The North Head Tunnels

Come with us as we explore the gun emplacements and shelters which burrow into this Auckland volcano.

History and Background:

North Head is a small strategic headland at the mouth of Auckland’s Waitemata Harbour. Its commanding views over the Hauraki Gulf and inner harbour have made it an important lookout and defence site for centuries, first for early Maori inhabitants and later for European settlers.
North Head (named Maungauika by Maori) is a taonga with many special places. The tangata whenua have a spiritual, cultural and historical relationship with their taonga.

It is one of the oldest of approximately 50 volcanic cones in the Auckland volcanic field having been formed over 50,000 years ago in a series of great volcanic explosions.

The military installations date from 1888 and were built to protect Auckland from a feared Russian invasion with additions made for WW1 and WW2. Under the control of the Public Works Department, 300 unemployed men set to work with picks and shovels to dig a network of tunnels and pits for three huge disappearing guns. The barrels, each weighing over 13 tonnes, had to be hauled up the steep slope of North Head for installation. After firing, the guns retracted out of sight into their pits where they could be reloaded. One of these guns has been restored and was fired at the end of the ceremony – ear pugs were necessary and the boom was heard many kilometres away on the other side of the harbour. A historical highlight of the installation, the large ‘disappearing’ gun, one of a few remaining in the world.

During World Wars I and II, North Head and other defence positions around the Waitemata Harbour and the offshore islands were built to fend off possible attacks. Although the attack never eventuated, North Head became the jewel of Auckland’s coastal defence system and the centre for the control of all of New Zealand’s coastal defences until 1957.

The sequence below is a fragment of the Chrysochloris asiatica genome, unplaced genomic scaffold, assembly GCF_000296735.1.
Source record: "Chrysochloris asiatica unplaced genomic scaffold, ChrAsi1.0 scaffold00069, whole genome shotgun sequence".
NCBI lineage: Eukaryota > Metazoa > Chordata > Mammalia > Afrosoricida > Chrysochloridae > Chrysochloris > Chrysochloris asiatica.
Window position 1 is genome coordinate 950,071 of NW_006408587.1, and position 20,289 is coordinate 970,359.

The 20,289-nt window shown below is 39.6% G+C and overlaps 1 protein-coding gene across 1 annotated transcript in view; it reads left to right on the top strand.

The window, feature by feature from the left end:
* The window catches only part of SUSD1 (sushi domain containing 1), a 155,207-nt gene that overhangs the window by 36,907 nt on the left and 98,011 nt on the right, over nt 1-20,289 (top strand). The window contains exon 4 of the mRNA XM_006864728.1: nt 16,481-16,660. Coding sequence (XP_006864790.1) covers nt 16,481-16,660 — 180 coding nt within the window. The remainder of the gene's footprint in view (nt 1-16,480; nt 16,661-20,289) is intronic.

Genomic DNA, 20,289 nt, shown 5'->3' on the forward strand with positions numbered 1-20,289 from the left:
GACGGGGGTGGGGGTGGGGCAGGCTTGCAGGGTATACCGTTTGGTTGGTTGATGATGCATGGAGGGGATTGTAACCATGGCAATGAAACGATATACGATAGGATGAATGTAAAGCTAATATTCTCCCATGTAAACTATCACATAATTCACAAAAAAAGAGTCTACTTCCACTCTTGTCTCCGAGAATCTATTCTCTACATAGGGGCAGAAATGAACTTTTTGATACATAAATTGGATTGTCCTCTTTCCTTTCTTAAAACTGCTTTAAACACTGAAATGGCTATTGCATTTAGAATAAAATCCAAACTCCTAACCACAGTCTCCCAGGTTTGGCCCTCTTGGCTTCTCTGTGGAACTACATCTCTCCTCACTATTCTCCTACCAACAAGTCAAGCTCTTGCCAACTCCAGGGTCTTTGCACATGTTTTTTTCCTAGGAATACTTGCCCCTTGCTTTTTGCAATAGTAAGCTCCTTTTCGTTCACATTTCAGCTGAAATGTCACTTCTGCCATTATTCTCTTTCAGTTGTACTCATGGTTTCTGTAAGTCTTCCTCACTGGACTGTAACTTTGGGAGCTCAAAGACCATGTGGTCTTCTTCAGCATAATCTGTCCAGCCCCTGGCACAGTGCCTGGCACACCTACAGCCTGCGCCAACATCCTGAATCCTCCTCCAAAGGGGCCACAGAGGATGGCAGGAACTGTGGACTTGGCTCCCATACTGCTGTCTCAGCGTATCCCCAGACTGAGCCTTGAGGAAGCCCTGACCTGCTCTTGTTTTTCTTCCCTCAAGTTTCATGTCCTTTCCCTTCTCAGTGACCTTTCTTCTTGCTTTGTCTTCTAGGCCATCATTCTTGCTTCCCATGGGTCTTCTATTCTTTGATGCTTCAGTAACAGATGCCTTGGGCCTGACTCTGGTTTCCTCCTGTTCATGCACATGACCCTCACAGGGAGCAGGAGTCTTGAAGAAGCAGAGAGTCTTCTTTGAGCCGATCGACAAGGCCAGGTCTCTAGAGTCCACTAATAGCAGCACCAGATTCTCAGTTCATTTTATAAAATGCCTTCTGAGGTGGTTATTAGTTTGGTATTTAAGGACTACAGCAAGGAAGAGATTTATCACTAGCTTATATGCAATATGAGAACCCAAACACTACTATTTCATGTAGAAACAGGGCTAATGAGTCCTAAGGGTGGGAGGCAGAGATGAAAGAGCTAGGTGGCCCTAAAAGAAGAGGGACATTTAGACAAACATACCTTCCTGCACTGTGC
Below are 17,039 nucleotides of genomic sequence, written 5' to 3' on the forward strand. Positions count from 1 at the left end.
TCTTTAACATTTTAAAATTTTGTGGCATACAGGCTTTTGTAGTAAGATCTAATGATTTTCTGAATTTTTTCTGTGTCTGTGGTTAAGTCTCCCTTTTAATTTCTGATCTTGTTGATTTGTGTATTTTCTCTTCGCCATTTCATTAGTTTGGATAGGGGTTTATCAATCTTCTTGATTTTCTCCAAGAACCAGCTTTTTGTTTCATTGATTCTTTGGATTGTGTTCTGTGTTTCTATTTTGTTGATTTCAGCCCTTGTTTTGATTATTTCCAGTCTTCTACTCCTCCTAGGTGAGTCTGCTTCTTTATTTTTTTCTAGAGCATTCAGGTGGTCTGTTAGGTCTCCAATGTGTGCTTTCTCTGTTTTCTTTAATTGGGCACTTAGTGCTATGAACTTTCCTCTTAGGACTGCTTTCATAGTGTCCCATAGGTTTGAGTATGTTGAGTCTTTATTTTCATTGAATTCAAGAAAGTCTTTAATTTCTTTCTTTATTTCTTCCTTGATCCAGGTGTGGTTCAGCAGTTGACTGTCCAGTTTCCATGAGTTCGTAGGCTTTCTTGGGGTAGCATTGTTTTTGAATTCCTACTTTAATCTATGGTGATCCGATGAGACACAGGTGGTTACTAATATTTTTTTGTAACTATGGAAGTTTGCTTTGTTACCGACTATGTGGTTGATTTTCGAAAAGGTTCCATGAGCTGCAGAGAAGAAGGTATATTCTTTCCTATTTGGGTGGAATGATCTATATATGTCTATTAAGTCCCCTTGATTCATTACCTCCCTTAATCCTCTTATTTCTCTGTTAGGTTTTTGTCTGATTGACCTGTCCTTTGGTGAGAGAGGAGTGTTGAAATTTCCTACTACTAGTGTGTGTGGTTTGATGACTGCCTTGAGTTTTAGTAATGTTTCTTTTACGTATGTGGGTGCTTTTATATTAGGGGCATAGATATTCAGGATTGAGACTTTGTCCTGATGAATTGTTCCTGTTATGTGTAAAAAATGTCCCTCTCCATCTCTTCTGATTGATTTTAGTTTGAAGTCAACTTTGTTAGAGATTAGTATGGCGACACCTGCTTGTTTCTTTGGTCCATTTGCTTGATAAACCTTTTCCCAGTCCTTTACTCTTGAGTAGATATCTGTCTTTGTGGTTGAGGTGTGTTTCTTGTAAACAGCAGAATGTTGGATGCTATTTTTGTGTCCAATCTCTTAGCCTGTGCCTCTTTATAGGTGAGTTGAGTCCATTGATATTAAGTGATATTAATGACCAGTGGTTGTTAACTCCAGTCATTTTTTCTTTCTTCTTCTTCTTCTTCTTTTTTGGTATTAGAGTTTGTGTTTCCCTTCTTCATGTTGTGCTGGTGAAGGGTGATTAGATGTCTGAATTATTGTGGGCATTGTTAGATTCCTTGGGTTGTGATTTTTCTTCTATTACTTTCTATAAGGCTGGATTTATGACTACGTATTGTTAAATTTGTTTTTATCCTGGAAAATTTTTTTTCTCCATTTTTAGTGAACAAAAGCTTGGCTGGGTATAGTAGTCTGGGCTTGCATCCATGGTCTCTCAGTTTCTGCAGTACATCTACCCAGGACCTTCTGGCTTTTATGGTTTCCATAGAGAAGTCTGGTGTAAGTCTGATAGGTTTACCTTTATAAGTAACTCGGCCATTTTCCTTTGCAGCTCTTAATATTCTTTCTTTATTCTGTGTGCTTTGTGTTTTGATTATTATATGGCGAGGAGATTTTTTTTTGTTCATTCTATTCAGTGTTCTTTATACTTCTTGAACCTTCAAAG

The Navy continued to use North Head until 1996, after which, the whole area became a reserve administered by the Department of Conservation (DOC).

North Head holds a military tunnel complex, gun emplacements and fortifications and is well signposted with numbered descriptions and orange markers. Just across Auckland harbour from the central business district, the historic suburb of Devonport is full of charm and character. Decades of relative isolation by road, followed by visionary town planning, has preserved Devonport’s heritage. The streets are lined with wooden colonial villas built in the late 1800s and early 1900s. Stories are told that there are 2 planes from the war buried inside. In the mid nineties the Army was called in to jack hammer and try to find these planes supposedly in the hill.

Local residents were told possible ammunition still fully charged could go off at any time, but nothing was found after several weeks work.

There have been many stories and perhaps urban legends circling amongst the locals, of the North Head tunnels and surrounding areas being haunted.

Tales of short fast-moving shadows seen speedily rushing through the tunnels, people being touched in the tunnels, tiny darting lights, icy cold blasts of ‘wind’ experienced in isolated rooms away from windows or entrances.

Another rather vague story heard was of two alleged ‘soldiers in uniform’ seen standing guard above one of the gun turret entrances, looking off into the distance towards Rangitoto. These were seen to then fade and disappear.